If you haven't worked it out it's the name of the pub, or should I call it a bar. Pleased To Meet You is a relatively new craft beer hotspot in Newcastle I have been meaning to visit for a long time. It seemed everyone's been, except me, so I had to do something about it.
Before I start I must mention that this isn't another one of those bars you wished you could sit in for an entire day and try the bulk of the beer range getting merry in a sort of beery paradise. This is more of a bar you wished was situated next to your house, so every few days you could pop in to try something new, whether it be more beers from the taps, new whiskies, wines or even cocktails. You could devote an entire evening just to getting to know gin, or you could continually chase the changing guest draft beers. In short the emphasis on choice here is epic, with an atmosphere that's very charming and friendly.
So where to start, cask or Keg? Way more was on offer than could possibly be consumed in a sitting. The likes of Dark Star, Thornbridge and Marble were out in force while Tyne Bank and Mordue held the local front. A few beers down the line and the urge for something different arose. Amble Butcher's Chorizo and saffron mash with a De Struise Westoek XX is a half decent combination. This weighty 8% Belgian strong ale has a sweetish body and lots of tart wild yeast character with dark fruit. Classic Belgian to the core. Rustic, nuanced and unpredictable. More of a random wildcard pairing given the menu advises pairing this dish with 'gutsy red wine or a powerful hoppy IPA' but it worked ok.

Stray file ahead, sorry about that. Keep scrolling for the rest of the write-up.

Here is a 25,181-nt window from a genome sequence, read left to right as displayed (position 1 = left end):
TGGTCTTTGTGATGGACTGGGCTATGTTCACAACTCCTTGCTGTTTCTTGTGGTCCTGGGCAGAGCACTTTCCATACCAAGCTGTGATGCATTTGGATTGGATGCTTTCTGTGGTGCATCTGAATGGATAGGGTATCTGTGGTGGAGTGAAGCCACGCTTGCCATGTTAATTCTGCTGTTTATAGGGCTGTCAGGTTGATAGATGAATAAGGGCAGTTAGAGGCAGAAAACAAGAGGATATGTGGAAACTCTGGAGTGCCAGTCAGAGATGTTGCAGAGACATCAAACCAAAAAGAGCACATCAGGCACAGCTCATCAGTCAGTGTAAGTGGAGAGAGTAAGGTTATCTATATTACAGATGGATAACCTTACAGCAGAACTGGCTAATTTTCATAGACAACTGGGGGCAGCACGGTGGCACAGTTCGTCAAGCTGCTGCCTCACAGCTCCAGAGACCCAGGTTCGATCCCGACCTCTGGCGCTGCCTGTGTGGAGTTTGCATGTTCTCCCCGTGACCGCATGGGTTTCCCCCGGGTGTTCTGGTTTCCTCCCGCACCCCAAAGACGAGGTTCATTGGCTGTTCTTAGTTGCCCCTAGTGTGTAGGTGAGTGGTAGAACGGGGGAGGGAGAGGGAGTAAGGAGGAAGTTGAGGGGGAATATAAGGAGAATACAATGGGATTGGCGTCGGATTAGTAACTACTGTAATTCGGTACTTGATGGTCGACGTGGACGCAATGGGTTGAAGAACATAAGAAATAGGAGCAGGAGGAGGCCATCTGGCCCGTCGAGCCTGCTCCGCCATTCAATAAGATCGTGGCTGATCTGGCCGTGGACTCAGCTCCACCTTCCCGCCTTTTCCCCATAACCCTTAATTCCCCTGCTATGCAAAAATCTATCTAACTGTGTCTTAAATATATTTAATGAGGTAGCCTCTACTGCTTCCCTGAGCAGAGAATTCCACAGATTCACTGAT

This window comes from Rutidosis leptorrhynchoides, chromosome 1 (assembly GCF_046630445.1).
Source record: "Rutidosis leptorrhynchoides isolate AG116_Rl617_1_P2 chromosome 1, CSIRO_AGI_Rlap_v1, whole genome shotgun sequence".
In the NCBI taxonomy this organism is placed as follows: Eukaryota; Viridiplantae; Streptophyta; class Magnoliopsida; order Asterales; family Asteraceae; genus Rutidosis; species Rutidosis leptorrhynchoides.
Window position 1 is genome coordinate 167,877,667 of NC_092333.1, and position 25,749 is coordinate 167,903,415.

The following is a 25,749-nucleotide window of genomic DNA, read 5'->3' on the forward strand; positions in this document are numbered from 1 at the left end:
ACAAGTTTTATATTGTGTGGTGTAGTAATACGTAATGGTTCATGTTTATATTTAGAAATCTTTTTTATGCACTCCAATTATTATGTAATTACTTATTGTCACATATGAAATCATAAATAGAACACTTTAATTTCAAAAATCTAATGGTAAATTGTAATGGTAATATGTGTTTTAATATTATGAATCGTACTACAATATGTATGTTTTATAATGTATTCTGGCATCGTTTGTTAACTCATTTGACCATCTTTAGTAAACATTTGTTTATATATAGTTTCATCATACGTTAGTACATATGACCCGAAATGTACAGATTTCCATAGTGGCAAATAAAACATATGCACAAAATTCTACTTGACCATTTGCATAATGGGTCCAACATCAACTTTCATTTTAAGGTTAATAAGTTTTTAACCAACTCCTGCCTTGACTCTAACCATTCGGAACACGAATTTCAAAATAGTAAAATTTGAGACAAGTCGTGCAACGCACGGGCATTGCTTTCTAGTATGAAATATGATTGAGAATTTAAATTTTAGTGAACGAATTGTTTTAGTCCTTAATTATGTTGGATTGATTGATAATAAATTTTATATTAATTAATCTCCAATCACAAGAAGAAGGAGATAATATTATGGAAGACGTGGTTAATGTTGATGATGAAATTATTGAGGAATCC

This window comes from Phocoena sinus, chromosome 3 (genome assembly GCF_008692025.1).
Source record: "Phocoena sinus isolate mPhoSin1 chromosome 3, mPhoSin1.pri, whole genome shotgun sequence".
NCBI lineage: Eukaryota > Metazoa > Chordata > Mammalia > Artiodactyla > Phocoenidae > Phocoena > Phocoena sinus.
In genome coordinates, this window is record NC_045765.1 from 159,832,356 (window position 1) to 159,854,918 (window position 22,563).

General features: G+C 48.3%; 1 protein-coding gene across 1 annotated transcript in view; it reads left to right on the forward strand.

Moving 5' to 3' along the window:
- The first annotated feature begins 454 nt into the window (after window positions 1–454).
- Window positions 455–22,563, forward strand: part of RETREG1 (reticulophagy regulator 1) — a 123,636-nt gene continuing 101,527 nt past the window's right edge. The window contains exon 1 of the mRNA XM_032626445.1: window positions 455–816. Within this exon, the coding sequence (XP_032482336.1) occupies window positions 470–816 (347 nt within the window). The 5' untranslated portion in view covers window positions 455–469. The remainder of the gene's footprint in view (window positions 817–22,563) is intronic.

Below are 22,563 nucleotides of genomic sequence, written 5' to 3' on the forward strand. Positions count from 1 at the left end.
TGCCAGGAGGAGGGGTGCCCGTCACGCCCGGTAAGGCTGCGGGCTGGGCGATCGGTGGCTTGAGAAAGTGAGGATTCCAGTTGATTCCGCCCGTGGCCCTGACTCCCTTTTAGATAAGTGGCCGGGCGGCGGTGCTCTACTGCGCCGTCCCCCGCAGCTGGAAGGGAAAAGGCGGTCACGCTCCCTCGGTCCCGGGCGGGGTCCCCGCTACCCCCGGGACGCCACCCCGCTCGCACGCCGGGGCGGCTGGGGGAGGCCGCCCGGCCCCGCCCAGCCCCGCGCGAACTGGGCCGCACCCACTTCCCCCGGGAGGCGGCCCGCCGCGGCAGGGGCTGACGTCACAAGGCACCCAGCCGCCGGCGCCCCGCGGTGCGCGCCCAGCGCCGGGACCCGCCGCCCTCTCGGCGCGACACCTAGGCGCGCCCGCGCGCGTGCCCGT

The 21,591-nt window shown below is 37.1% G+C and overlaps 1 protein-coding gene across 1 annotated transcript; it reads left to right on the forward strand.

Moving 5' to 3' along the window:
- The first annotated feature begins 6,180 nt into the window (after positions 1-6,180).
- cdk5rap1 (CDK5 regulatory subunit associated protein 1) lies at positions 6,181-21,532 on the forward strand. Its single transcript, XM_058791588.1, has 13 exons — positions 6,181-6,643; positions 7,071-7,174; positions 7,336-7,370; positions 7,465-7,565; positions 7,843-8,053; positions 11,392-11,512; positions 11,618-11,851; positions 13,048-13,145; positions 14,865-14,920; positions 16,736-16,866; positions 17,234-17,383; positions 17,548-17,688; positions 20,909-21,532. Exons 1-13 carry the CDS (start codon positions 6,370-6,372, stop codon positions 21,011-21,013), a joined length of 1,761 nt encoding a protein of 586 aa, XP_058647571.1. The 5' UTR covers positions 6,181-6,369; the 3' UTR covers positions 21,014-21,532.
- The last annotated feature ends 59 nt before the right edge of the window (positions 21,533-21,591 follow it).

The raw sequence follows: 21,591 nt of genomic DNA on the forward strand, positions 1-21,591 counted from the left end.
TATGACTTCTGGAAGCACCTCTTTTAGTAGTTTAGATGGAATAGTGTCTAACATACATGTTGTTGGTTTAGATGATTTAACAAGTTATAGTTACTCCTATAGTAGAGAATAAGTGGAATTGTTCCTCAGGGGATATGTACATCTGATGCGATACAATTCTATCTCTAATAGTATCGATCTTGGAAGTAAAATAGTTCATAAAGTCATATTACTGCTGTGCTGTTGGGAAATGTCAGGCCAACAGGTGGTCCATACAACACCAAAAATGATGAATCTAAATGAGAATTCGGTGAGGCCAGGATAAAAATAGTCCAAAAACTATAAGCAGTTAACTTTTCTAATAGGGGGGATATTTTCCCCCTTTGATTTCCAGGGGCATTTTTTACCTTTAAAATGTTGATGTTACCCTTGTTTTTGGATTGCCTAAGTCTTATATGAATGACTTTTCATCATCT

Next up was the dessert named 'coffee and doughnuts' with my chosen beverage Dark Star 1910 Porter. This beer is one clean cut hit of Espresso with bitter dark chocolate that contrasted my doughnuts quite well. The menu suggests pairing an imperial stout but I honestly thought a heavy barley wine or rich Belgian strong ale would do better at lapping up all the sugary deliciousness of this dessert.
Next up a beer from the menu under the category 'peculiar' meaning not really fitting in a style category. This I like. Bristol Beer Factory Vintage 2012 sort of comes across a tad like a well aged old school barley wine but at 6.6%. Nice dried sultana and apricot esters over underlying woody notes. Probably excellent with a nice medium strength cheddar that's all about the texture.
|The wife enjoying a Mojito IPA, a combo of rum and Jaipur IPA|
So after a cracking evening was time to finish by turning to the extensive whisky range. Scottish, English, Japanese, American......
Again, this is probably worth another visit.